That representation, Deacon O’Brien said, is a devotion to the Blessed Mother – something all Catholics can take part in. When planning for the English portion of the services, he found and integrated prayers to Our Lady of Guadalupe from various popes.

“The Rosary is also a big part of that … the general devotion to the Blessed Mother brings everyone together … These prayers have a common theme for everyone,” he said.

“Until you start to understand it, you don’t get involved,” Deacon O’Brien observed. “When people understand the origin [of the torches] more, then more people are interested. The Spanish-speaking community becomes closer to the English-speaking community, and it’s a good thing for the parish – we want to be one, not separate.”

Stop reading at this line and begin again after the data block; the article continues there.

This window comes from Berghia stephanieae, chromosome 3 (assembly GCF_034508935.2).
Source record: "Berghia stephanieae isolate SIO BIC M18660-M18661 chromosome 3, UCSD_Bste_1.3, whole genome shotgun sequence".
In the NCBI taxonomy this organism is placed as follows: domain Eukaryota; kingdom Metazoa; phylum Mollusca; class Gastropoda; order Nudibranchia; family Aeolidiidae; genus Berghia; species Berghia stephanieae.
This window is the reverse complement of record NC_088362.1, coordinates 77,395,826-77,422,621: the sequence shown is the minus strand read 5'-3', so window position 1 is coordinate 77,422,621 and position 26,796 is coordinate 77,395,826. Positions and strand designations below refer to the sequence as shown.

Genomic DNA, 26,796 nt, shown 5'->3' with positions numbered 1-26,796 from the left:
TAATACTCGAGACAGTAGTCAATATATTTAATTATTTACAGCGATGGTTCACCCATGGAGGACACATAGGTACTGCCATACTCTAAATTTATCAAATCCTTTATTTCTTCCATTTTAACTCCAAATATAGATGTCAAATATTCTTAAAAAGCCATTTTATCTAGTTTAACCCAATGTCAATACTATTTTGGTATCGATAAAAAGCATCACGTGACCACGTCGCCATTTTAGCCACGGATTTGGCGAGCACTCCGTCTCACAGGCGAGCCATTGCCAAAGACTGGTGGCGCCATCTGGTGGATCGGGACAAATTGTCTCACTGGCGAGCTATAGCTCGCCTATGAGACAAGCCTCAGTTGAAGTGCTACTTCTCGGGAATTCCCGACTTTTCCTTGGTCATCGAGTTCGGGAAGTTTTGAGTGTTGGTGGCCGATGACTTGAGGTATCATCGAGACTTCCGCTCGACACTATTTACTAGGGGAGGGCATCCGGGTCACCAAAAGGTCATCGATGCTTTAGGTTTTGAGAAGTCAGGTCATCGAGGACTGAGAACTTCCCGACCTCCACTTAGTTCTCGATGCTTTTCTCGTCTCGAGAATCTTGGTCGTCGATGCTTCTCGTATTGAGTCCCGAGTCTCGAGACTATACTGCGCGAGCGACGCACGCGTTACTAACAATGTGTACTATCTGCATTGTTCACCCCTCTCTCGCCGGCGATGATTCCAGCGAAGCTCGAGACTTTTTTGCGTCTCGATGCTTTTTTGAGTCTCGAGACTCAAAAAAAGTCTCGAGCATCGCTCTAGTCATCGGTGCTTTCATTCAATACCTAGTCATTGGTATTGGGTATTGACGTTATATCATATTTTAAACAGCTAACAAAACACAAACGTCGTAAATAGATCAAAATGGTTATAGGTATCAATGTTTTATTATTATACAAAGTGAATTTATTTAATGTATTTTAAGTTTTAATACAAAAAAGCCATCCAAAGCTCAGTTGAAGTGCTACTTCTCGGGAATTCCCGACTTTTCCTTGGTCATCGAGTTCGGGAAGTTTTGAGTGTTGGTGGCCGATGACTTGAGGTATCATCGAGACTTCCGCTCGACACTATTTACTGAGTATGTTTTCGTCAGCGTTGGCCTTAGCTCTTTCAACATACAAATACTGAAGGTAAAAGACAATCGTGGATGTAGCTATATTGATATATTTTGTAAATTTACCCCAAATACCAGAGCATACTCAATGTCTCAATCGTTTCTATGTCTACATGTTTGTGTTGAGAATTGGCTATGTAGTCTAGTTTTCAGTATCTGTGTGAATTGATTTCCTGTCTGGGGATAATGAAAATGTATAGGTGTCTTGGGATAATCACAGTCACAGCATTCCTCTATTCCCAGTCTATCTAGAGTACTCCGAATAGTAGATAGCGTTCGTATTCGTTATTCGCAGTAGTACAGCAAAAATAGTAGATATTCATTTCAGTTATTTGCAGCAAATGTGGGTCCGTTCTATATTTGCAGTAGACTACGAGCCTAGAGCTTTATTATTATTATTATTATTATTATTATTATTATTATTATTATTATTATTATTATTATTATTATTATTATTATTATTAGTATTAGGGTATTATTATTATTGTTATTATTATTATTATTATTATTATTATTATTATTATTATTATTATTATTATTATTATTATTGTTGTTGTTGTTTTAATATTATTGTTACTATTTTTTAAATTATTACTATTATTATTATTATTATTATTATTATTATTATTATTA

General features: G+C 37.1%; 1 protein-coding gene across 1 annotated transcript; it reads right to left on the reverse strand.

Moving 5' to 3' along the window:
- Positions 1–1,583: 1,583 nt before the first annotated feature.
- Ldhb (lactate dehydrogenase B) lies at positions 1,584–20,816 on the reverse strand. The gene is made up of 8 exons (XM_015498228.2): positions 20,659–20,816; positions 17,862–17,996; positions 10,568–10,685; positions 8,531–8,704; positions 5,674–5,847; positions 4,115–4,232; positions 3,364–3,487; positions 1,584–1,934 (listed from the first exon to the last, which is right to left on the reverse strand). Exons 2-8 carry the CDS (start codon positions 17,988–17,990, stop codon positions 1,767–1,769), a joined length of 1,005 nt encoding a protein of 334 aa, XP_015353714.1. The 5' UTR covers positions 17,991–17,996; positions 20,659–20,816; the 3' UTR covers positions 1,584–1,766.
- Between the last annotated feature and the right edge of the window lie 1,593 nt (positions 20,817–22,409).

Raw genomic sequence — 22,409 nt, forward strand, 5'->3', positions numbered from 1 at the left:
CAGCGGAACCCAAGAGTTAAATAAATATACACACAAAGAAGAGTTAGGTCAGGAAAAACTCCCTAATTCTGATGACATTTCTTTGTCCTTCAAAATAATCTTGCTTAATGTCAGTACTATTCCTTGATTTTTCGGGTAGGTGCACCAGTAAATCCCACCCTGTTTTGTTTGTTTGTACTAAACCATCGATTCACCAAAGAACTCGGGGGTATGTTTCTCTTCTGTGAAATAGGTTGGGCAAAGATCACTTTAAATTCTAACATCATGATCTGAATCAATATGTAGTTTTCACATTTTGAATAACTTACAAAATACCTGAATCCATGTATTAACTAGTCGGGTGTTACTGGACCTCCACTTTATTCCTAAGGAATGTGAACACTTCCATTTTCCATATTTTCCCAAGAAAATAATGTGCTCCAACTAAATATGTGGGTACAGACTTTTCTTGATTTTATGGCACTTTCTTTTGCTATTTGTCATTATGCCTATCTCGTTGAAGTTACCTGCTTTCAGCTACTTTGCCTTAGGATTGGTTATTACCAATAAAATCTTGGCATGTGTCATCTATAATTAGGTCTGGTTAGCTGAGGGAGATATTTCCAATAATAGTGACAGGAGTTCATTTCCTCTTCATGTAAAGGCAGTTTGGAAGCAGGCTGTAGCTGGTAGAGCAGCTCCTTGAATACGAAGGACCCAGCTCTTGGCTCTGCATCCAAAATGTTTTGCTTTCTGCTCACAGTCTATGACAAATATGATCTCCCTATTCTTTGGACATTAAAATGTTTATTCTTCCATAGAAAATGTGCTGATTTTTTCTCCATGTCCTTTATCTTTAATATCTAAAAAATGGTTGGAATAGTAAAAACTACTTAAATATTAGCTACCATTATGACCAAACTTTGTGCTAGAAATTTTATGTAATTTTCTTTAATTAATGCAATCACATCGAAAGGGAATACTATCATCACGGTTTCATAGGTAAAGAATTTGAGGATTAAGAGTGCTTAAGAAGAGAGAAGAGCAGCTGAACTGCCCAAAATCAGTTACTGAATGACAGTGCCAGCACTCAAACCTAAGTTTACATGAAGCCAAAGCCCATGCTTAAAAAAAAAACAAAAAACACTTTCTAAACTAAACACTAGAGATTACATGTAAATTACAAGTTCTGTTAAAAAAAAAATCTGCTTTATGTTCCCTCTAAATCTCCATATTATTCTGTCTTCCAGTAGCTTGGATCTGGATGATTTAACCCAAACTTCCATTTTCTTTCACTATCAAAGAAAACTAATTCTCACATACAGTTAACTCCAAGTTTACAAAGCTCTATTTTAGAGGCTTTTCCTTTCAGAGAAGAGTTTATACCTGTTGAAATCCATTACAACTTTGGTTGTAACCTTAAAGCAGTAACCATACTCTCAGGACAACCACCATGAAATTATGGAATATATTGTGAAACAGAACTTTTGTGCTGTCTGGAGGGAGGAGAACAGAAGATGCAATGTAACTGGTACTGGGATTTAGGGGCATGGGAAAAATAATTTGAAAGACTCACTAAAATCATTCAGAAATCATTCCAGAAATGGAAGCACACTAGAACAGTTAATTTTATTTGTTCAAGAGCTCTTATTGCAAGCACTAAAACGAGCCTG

The Pro-Life Torch for Ocean County arrived Oct. 28 in St. Peter Parish, Point Pleasant Beach. Since then, the torch has accompanied parishioners on the 40 Days for Life peaceful prayers in front of Planned Parenthood.

 “The torch is a visual, a reminder, a call to prayer,” said Ellen Conaghan, St. Peter’s Respect Life coordinator. “Our Lady converted millions. She can change our minds, especially on abortion. She is the symbol of life.”

Conaghan said St. Peter parishioners were curious and interested about the torch’s visit, and were able to learn about its significance through a full-page description of the torch in the parish bulletin.

“The torch brings new life to the Pro-Life movement,” she said. The parish has planned a holy hour, recitation of the Rachel Rosary and the torch’s presence at prayer vigils for life.